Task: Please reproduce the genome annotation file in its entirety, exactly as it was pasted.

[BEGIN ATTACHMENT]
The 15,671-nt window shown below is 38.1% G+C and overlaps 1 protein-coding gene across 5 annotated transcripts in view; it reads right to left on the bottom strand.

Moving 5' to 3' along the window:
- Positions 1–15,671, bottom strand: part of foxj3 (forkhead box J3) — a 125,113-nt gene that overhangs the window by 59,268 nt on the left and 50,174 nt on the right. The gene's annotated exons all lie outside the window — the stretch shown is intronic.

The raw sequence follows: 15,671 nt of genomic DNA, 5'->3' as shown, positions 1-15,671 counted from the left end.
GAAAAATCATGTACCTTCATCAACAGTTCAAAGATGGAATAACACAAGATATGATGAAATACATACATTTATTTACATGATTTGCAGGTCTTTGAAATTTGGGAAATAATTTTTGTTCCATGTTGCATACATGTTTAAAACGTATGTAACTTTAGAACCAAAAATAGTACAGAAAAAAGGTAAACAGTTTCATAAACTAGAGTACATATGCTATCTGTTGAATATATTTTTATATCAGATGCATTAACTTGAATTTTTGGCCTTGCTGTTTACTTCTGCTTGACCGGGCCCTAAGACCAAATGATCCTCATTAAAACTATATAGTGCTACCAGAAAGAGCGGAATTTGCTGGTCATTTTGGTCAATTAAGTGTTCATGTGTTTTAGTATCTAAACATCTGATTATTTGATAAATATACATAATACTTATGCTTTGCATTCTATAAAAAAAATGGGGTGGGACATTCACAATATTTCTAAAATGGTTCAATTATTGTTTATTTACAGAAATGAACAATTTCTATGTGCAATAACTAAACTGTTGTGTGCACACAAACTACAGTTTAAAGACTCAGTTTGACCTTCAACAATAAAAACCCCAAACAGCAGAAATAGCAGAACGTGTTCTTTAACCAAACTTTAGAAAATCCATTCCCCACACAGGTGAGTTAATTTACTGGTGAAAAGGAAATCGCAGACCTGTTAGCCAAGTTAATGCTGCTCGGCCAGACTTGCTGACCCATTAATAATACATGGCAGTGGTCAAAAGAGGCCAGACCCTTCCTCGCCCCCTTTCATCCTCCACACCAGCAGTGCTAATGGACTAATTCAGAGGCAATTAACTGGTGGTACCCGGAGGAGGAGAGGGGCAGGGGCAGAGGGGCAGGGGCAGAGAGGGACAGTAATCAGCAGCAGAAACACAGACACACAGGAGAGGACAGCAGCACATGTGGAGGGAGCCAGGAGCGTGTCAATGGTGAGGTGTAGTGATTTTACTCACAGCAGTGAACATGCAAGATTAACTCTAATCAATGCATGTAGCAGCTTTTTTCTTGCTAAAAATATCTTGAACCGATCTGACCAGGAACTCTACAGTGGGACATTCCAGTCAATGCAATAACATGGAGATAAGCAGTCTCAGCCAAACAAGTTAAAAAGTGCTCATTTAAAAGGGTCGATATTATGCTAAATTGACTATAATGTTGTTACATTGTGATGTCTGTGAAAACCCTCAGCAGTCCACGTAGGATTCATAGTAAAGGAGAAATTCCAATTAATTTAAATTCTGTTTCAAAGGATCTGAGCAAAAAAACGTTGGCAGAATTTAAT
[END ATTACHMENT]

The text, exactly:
The 15,671-nt window shown below is 38.1% G+C and overlaps 1 protein-coding gene across 5 annotated transcripts in view; it reads right to left on the bottom strand.

Moving 5' to 3' along the window:
- Positions 1–15,671, bottom strand: part of foxj3 (forkhead box J3) — a 125,113-nt gene that overhangs the window by 59,268 nt on the left and 50,174 nt on the right. The gene's annotated exons all lie outside the window — the stretch shown is intronic.

The raw sequence follows: 15,671 nt of genomic DNA, 5'->3' as shown, positions 1-15,671 counted from the left end.
GAAAAATCATGTACCTTCATCAACAGTTCAAAGATGGAATAACACAAGATATGATGAAATACATACATTTATTTACATGATTTGCAGGTCTTTGAAATTTGGGAAATAATTTTTGTTCCATGTTGCATACATGTTTAAAACGTATGTAACTTTAGAACCAAAAATAGTACAGAAAAAAGGTAAACAGTTTCATAAACTAGAGTACATATGCTATCTGTTGAATATATTTTTATATCAGATGCATTAACTTGAATTTTTGGCCTTGCTGTTTACTTCTGCTTGACCGGGCCCTAAGACCAAATGATCCTCATTAAAACTATATAGTGCTACCAGAAAGAGCGGAATTTGCTGGTCATTTTGGTCAATTAAGTGTTCATGTGTTTTAGTATCTAAACATCTGATTATTTGATAAATATACATAATACTTATGCTTTGCATTCTATAAAAAAAATGGGGTGGGACATTCACAATATTTCTAAAATGGTTCAATTATTGTTTATTTACAGAAATGAACAATTTCTATGTGCAATAACTAAACTGTTGTGTGCACACAAACTACAGTTTAAAGACTCAGTTTGACCTTCAACAATAAAAACCCCAAACAGCAGAAATAGCAGAACGTGTTCTTTAACCAAACTTTAGAAAATCCATTCCCCACACAGGTGAGTTAATTTACTGGTGAAAAGGAAATCGCAGACCTGTTAGCCAAGTTAATGCTGCTCGGCCAGACTTGCTGACCCATTAATAATACATGGCAGTGGTCAAAAGAGGCCAGACCCTTCCTCGCCCCCTTTCATCCTCCACACCAGCAGTGCTAATGGACTAATTCAGAGGCAATTAACTGGTGGTACCCGGAGGAGGAGAGGGGCAGGGGCAGAGGGGCAGGGGCAGAGAGGGACAGTAATCAGCAGCAGAAACACAGACACACAGGAGAGGACAGCAGCACATGTGGAGGGAGCCAGGAGCGTGTCAATGGTGAGGTGTAGTGATTTTACTCACAGCAGTGAACATGCAAGATTAACTCTAATCAATGCATGTAGCAGCTTTTTTCTTGCTAAAAATATCTTGAACCGATCTGACCAGGAACTCTACAGTGGGACATTCCAGTCAATGCAATAACATGGAGATAAGCAGTCTCAGCCAAACAAGTTAAAAAGTGCTCATTTAAAAGGGTCGATATTATGCTAAATTGACTATAATGTTGTTACATTGTGATGTCTGTGAAAACCCTCAGCAGTCCACGTAGGATTCATAGTAAAGGAGAAATTCCAATTAATTTAAATTCTGTTTCAAAGGATCTGAGCAAAAAAACGTTGGCAGAATTTAAT